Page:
The Overseas Operations (Service Personnel and Veterans) Bill contains three main elements:
a)A statutory presumption against prosecution after 5 years;
b)Shorter and more inflexible limitation periods for human rights violations and for personal injury claims; and
c)A duty to consider derogating from the European Convention on Human Rights (ECHR) in respect of future overseas military operations.
Investigations, inquiries and litigation into incidents arising from the UK’s involvement in the conflicts in Iraq and Afghanistan have exposed rare but serious wrongdoing, such as unlawful detention, breaches of the prohibition on torture and inhuman or degrading treatment or punishment (Article 3 ECHR) and complicity in extraordinary rendition. They also exposed poor practices, procedures or equipment on the part of the Ministry of Defence (MoD) that led to unnecessary deaths and injuries to members of the Armed Forces. It is vital that such investigations, inquiries and litigation can continue to uncover any such poor practices so that lessons are learned in order to protect both members of the Armed Forces and civilians from harm.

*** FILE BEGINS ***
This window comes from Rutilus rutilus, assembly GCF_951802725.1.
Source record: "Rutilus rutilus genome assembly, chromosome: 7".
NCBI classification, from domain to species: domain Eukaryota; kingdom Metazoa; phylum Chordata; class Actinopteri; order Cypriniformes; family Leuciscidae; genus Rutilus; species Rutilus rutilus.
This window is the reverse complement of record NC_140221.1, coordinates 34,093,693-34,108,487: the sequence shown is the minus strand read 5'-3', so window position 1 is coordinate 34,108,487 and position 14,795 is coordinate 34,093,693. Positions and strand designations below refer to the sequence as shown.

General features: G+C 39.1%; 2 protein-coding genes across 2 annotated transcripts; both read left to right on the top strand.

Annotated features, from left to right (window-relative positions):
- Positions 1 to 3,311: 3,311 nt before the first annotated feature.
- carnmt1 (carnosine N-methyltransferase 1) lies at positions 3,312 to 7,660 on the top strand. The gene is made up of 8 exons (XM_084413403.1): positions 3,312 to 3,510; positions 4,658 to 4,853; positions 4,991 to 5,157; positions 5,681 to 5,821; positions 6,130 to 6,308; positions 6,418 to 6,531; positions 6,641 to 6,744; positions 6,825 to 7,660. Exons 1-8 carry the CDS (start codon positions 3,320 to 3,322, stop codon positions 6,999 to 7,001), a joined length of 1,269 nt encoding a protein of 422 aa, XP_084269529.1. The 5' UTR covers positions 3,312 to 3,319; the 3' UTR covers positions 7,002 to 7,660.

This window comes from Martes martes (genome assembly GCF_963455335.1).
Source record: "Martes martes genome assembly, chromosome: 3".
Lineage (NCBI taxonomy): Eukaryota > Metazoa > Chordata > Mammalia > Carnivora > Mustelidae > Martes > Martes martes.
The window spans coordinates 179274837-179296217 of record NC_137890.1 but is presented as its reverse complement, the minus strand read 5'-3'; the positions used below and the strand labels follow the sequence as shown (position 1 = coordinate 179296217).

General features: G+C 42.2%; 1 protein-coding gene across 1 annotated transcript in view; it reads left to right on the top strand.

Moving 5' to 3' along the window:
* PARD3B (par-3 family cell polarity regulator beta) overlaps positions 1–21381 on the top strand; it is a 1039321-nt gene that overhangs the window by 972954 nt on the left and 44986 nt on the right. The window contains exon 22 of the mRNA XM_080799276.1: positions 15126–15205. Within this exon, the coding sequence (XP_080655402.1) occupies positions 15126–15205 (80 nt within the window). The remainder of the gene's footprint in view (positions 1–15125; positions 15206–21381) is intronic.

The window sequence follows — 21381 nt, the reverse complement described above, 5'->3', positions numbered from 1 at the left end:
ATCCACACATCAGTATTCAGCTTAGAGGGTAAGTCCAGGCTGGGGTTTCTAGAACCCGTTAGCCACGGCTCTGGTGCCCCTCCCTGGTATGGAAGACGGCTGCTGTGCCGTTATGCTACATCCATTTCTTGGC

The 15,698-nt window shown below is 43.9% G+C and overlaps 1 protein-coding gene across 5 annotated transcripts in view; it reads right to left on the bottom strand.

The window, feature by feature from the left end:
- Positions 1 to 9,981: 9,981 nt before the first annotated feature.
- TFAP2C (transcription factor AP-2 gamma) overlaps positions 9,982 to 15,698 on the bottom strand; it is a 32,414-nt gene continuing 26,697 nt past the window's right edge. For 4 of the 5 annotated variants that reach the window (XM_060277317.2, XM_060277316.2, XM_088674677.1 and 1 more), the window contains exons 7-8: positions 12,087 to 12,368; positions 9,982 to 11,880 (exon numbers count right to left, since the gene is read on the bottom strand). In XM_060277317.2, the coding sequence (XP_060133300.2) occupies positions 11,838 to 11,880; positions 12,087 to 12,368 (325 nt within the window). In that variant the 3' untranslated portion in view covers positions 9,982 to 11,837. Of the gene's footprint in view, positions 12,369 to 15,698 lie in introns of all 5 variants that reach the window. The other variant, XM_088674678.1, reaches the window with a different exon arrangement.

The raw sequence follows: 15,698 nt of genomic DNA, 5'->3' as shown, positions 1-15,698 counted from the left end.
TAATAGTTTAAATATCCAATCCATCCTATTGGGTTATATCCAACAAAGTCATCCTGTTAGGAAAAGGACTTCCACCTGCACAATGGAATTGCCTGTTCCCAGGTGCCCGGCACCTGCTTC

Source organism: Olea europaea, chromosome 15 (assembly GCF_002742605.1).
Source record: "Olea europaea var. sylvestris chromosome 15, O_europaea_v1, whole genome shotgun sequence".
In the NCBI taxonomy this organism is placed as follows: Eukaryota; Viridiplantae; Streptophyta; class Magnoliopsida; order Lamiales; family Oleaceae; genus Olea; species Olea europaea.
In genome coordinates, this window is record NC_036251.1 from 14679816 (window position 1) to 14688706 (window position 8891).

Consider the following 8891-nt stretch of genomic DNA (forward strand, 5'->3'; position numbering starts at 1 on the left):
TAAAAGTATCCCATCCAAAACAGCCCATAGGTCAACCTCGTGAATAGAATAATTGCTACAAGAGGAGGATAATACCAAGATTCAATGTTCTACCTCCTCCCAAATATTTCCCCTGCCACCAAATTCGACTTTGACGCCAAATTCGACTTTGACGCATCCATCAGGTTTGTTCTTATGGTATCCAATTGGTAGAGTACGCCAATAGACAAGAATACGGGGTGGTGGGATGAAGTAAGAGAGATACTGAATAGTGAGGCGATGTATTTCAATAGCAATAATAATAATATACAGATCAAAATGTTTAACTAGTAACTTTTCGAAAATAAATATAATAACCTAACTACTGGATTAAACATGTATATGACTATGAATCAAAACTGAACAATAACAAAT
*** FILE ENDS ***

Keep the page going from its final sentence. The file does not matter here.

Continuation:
The Government introduced this Bill to limit the ability to prosecute for crimes after 5 years or to bring litigation against the MoD after 6 years. However, there is little to no evidence that people are being prosecuted when they should not or that cases with no case to answer are being allowed to progress. Instead, we found that the real problem is that investigations into incidents have been inadequate, insufficiently resourced, insufficiently independent and not done in a timely manner. This has resulted in repeated investigations to try to remedy the flaws of previous investigations. It is this cycle of investigations that has caused stress and uncertainty for those accused of wrong-doing as well as for victims. Those who have committed crimes cannot be brought to justice based on inadequate investigations—and those who have done nothing wrong can feel that their investigation never gets resolved due to its inadequacy leading to no final resolution. Inadequate investigations are an impediment to justice being done. We therefore conclude that the MoD must, as a matter of priority, establish an independent, skilled and properly funded service for investigations. MoD investigations must be robust, take place promptly and be sufficiently independent and of high quality in order to prevent the need for repeated or protracted investigations.